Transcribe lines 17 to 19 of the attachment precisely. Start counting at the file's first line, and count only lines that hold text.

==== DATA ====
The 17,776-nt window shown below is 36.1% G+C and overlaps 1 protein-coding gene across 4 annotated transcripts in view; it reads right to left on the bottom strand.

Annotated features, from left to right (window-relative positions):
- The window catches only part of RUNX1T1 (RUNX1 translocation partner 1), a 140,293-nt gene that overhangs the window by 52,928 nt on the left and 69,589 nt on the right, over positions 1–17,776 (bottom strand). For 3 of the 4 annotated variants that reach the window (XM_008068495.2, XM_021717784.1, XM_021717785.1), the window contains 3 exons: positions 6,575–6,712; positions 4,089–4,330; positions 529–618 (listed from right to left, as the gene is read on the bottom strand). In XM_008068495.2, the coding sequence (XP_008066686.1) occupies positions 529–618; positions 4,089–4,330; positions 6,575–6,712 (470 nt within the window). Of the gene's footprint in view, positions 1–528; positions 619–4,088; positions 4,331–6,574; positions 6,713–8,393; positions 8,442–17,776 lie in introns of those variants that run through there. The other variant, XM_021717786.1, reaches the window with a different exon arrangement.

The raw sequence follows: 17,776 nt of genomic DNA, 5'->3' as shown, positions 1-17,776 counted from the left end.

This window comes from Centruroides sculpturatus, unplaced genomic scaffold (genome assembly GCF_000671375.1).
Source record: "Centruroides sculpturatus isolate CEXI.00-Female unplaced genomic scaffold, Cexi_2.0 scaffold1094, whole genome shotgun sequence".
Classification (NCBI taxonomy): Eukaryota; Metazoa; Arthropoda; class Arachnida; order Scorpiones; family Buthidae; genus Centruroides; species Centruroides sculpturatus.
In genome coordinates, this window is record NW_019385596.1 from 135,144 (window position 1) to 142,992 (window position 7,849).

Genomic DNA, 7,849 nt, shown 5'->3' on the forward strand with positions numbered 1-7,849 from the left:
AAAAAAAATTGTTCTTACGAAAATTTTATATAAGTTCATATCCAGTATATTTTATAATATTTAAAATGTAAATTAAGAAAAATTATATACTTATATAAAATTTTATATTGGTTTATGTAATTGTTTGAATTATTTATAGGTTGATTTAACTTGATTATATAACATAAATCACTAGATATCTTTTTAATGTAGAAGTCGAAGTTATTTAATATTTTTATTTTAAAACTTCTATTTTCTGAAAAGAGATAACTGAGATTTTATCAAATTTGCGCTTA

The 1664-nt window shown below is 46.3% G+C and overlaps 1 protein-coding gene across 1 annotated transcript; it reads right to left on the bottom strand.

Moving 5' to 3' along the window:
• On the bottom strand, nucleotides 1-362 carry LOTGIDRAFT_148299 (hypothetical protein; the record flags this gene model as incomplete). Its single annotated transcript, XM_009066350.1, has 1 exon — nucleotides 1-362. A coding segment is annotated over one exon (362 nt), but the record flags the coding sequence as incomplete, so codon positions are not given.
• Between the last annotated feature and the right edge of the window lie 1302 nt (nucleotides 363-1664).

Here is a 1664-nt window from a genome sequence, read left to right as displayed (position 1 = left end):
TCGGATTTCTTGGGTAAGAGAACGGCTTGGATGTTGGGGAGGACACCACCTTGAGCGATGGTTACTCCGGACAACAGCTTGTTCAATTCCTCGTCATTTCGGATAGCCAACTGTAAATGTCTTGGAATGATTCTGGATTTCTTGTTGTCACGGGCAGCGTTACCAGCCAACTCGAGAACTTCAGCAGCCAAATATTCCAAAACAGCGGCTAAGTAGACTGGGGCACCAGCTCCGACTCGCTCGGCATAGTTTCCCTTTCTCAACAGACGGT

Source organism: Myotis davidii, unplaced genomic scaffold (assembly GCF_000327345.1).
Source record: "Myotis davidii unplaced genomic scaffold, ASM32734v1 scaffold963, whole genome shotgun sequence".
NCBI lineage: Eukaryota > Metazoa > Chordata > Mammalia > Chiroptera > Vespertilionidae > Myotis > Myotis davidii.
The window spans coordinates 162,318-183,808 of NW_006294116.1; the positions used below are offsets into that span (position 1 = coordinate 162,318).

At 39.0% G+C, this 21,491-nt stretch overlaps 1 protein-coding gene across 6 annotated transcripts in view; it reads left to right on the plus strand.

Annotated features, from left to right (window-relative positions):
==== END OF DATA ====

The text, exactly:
Source organism: Myotis davidii, unplaced genomic scaffold (assembly GCF_000327345.1).
Source record: "Myotis davidii unplaced genomic scaffold, ASM32734v1 scaffold963, whole genome shotgun sequence".
NCBI lineage: Eukaryota > Metazoa > Chordata > Mammalia > Chiroptera > Vespertilionidae > Myotis > Myotis davidii.